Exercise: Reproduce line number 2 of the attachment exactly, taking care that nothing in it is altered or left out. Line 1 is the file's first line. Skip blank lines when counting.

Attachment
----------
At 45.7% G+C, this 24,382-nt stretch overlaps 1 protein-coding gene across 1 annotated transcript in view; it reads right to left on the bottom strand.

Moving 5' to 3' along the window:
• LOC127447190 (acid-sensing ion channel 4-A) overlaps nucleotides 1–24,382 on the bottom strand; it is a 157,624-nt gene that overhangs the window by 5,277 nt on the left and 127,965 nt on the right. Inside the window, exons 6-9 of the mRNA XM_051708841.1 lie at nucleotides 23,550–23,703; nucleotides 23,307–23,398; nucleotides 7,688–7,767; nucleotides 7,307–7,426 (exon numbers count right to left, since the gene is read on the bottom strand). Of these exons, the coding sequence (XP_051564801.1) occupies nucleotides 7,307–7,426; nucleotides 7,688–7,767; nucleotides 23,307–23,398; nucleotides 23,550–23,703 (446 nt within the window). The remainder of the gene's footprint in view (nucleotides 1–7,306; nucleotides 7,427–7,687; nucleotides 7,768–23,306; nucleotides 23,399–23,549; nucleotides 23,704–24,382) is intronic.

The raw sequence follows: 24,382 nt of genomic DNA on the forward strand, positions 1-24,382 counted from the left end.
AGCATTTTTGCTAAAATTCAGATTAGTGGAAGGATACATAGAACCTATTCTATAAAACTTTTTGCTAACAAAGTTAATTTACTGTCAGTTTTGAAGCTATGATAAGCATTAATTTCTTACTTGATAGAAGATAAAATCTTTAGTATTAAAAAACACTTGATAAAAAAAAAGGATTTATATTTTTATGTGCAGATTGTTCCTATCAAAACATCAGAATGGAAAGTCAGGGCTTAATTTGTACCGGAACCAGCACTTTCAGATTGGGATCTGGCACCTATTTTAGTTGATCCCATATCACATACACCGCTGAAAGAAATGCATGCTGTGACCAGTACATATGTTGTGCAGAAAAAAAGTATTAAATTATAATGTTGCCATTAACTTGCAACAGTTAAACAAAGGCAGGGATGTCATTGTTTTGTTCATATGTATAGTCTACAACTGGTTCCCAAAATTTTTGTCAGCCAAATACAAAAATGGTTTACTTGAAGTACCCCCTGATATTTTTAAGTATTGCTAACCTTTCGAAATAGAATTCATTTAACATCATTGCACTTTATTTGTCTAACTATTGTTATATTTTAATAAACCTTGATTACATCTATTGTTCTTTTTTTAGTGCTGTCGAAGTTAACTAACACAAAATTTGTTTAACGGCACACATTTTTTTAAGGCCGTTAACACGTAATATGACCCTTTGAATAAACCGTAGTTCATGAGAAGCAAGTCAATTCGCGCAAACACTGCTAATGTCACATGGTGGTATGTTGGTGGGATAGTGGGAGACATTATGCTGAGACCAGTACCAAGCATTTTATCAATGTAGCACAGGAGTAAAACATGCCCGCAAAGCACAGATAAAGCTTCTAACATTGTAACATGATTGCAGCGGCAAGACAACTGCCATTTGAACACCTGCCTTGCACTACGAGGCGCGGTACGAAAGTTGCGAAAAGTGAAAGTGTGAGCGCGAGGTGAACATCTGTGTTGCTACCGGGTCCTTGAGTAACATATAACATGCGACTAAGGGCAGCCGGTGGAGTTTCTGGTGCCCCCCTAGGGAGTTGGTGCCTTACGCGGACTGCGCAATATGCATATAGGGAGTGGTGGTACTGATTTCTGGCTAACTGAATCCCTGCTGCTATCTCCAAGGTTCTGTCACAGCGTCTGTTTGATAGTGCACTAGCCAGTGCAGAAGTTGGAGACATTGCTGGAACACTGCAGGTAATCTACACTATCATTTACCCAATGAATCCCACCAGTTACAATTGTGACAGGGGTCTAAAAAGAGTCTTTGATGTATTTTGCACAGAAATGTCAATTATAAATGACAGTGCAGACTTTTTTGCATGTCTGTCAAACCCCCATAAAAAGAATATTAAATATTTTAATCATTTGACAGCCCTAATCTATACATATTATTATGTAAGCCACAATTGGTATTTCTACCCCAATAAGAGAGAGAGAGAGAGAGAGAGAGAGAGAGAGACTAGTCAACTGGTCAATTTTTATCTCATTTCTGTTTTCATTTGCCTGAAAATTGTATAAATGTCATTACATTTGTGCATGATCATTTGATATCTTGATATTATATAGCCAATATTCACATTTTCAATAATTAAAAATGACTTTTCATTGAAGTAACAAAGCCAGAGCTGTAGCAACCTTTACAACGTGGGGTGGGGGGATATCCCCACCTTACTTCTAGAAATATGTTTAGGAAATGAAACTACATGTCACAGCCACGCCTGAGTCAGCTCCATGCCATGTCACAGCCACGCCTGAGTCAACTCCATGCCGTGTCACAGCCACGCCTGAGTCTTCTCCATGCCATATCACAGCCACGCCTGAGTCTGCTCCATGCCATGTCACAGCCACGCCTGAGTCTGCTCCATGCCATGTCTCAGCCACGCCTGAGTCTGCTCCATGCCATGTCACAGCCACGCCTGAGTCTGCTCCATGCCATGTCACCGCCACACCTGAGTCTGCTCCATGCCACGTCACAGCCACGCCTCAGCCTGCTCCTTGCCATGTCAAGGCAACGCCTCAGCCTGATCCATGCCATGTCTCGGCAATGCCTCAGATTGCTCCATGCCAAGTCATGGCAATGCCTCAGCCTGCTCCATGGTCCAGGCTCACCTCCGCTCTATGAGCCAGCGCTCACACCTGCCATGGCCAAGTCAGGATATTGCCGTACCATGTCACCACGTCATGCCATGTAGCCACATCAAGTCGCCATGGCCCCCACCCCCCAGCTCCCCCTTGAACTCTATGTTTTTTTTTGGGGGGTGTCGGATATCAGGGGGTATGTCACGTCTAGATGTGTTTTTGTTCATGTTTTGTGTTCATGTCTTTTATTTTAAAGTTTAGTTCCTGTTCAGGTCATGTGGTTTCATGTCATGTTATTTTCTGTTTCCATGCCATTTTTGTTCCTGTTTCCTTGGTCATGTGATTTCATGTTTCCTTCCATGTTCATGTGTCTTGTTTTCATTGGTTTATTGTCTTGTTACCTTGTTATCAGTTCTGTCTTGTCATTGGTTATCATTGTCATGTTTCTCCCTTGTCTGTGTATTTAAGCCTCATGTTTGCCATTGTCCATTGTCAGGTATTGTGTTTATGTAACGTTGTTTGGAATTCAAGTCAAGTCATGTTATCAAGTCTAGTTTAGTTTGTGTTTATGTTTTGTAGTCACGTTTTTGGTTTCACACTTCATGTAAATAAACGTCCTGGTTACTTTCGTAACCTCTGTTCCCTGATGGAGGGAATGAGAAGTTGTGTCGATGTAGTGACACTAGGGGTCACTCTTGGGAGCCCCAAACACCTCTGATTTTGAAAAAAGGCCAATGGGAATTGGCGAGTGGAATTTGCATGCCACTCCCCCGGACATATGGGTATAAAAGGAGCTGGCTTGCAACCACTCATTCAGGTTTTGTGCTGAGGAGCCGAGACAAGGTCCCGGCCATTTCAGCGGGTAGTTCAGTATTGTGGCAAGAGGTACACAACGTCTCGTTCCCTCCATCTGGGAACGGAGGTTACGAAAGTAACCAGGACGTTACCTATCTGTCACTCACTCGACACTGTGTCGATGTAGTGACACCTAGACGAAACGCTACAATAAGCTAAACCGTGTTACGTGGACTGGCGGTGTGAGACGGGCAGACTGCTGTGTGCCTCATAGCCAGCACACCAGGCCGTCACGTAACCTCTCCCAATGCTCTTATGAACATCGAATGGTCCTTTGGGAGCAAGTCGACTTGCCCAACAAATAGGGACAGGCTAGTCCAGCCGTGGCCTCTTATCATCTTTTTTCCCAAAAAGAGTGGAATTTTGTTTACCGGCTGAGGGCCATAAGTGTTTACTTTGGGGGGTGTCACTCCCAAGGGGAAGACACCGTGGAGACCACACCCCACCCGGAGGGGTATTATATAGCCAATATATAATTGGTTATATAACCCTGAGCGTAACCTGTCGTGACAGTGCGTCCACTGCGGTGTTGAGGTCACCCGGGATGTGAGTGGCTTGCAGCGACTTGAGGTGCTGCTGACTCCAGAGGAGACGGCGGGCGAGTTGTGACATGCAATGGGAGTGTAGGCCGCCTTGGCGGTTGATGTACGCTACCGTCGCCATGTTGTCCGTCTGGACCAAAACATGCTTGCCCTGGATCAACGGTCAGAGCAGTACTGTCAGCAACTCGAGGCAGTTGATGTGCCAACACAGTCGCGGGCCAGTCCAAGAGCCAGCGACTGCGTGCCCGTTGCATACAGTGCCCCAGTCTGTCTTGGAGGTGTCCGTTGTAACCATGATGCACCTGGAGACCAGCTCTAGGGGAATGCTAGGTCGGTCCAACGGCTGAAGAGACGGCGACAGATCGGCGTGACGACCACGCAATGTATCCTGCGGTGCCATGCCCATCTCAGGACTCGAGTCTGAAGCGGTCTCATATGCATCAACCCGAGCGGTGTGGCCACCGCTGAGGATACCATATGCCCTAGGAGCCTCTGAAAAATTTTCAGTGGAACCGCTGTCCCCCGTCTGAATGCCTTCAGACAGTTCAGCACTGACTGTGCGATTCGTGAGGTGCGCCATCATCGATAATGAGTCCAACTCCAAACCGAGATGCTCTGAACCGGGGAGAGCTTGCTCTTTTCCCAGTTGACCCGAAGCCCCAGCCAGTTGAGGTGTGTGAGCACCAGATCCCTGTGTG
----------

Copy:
Moving 5' to 3' along the window: